The community of Muskeg Lake Cree Nation is mourning the loss of The Honourable
Bill McKnight, who passed away Oct. 4 in Saskatoon at the age of 79. McKnight was recognized in 1988 by Muskeg Lake as an Honorary Chief, with the Cree name “kihiw mîkwan” (pronounced key hue me kwon), which means “Eagle Feather.”
McKnight served as a Member of Parliament in the Government of Canada from 1979 to 1993. He was the federal Minister of Indian Affairs from 1986-1989, where he distinguished himself as a trusted ally and advocate for First Nations people – A place he worked hard to get to despite the complex times he faced as Minister, including the failed First Minister Conferences on Indigenous issues.
The relationship and respect between McKnight and Muskeg Lake was built on his commitment and effort to working in partnership with First Nations people. McKnight regularly met with First Nations citizens on Muskeg Lake land, attending community events, graduations and meetings. He often attended Remembrance Day activities in the community, recognizing Muskeg Lake for having the largest number of World War II veterans per capita among First Nations.
Honorary Chief “kihiw mîkwan” brought an innovative and visionary approach to the relationship between Muskeg Lake and Canada. His work on Treaty Land Entitlement resulted in Muskeg Lake acquiring land in Saskatoon – the first time a First Nation purchased land within an urban setting.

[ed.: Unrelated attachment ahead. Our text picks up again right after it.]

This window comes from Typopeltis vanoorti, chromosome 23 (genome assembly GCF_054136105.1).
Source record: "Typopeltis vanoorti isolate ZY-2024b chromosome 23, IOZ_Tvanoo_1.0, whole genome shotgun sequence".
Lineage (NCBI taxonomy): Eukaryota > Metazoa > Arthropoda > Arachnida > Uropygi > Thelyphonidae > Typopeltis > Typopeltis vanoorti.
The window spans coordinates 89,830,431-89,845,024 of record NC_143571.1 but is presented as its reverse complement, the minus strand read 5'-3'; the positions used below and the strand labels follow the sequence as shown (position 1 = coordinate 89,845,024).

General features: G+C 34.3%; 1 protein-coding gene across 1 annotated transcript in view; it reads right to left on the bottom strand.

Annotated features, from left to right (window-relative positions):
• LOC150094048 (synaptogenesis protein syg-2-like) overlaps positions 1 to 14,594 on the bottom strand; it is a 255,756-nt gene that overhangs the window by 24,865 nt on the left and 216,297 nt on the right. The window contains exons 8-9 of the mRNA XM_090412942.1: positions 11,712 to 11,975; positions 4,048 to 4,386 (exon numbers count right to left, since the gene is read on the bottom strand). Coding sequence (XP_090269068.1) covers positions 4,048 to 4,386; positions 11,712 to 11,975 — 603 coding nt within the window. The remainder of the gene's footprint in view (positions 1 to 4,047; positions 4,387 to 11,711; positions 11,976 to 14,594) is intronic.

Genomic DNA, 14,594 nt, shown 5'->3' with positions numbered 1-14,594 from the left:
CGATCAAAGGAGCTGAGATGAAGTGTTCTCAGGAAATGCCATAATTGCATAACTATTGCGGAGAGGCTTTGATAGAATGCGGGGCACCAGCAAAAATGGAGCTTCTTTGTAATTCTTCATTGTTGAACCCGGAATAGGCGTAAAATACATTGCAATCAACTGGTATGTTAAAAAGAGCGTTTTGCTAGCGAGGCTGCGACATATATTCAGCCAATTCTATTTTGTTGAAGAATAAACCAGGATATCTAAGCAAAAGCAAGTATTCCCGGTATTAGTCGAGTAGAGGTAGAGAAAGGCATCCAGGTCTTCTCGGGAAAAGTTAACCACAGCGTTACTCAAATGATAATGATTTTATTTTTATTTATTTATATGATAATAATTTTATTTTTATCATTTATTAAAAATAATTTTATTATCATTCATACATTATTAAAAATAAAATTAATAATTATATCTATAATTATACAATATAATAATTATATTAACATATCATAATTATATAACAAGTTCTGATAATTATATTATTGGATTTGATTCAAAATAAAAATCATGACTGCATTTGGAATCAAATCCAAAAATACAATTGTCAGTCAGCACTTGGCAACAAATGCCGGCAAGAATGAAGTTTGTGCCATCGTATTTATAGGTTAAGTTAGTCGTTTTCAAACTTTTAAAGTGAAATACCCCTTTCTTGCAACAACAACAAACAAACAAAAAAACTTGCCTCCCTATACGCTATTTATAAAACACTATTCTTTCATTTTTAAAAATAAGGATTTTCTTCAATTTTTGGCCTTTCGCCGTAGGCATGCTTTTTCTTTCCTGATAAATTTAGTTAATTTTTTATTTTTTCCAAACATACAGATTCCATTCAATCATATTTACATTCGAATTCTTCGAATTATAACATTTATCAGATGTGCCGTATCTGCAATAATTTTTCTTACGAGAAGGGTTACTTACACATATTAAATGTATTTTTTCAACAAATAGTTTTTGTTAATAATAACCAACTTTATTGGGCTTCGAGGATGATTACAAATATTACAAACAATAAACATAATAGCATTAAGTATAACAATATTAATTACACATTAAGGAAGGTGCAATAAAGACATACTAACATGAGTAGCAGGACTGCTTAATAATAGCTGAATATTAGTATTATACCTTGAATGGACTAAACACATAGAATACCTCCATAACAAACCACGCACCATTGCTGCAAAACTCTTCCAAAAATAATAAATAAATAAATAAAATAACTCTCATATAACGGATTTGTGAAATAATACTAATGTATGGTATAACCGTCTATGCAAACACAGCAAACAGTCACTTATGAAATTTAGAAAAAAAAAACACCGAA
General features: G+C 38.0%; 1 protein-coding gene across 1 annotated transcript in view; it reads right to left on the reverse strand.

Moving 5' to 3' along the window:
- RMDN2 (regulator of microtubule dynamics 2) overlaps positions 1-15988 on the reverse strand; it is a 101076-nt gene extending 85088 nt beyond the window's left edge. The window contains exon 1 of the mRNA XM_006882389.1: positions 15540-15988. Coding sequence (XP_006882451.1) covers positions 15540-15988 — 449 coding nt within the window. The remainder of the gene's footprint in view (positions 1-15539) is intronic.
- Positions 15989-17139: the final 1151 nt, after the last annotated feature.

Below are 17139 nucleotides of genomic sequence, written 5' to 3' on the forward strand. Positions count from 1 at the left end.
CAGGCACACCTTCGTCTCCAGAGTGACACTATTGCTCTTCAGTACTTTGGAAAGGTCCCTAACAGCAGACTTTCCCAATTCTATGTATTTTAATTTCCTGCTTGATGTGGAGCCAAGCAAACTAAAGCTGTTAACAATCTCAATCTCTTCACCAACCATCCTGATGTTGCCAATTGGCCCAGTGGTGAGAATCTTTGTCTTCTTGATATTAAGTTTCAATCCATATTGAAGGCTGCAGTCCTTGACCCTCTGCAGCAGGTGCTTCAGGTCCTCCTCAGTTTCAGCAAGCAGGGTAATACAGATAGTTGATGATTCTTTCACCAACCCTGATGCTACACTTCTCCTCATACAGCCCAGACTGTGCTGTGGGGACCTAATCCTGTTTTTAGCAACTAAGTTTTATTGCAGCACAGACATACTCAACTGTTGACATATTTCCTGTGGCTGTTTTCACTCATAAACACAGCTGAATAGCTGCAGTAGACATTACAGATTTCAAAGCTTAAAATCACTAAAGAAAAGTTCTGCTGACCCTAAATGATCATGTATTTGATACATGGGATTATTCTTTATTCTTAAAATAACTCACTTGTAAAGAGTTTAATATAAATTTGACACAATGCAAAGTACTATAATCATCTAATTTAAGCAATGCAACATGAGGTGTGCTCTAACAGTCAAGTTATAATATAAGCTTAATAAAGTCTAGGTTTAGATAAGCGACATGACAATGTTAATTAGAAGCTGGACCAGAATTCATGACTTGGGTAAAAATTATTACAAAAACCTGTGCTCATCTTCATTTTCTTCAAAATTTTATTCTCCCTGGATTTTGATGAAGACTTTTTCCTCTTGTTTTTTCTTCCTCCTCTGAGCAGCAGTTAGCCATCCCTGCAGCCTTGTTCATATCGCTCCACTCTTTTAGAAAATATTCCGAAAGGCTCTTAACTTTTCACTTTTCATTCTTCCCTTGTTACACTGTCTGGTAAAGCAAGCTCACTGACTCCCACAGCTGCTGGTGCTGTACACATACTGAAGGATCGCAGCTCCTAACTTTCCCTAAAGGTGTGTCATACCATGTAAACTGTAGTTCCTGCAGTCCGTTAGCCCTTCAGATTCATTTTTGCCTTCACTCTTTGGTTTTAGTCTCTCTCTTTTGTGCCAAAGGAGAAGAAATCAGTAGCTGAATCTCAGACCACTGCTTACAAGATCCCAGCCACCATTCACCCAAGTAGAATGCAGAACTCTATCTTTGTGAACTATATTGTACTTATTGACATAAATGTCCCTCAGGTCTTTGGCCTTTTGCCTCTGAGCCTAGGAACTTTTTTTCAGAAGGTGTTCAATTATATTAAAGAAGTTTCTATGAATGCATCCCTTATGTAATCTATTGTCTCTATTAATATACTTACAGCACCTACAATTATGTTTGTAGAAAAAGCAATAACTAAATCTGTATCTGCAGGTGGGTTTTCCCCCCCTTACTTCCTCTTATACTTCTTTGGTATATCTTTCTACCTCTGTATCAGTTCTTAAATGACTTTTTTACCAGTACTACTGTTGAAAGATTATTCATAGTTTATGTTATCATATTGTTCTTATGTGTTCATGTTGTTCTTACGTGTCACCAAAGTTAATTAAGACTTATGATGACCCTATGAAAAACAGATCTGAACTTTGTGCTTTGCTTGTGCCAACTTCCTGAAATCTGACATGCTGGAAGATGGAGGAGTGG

“Honorary Chief kihiw mîkwan held a special place in our communities,” said Muskeg Lake Cree Nation Chief Kelly Wolfe. “He would come to our Nation and enjoy a hot cup of tea and a visit with our people. He took the time to understand our history and our hopes for the future. His work on TLE helped us build a stronger foundation for the
future. We are grateful for his work and will always remember his contributions.”
Former chief and current council member Harry Lafond described McKnight as the type of leader who set the standard for building relationships.
“Mr. McKnight lived with the spirit of reconciliation long before the rest of Canada was ready to do so,” said Lafond. “He came to our Nation and spent time with our people. He knew that our nations would travel farther working together. He was a leader, listener and teacher – like a good chief should be.”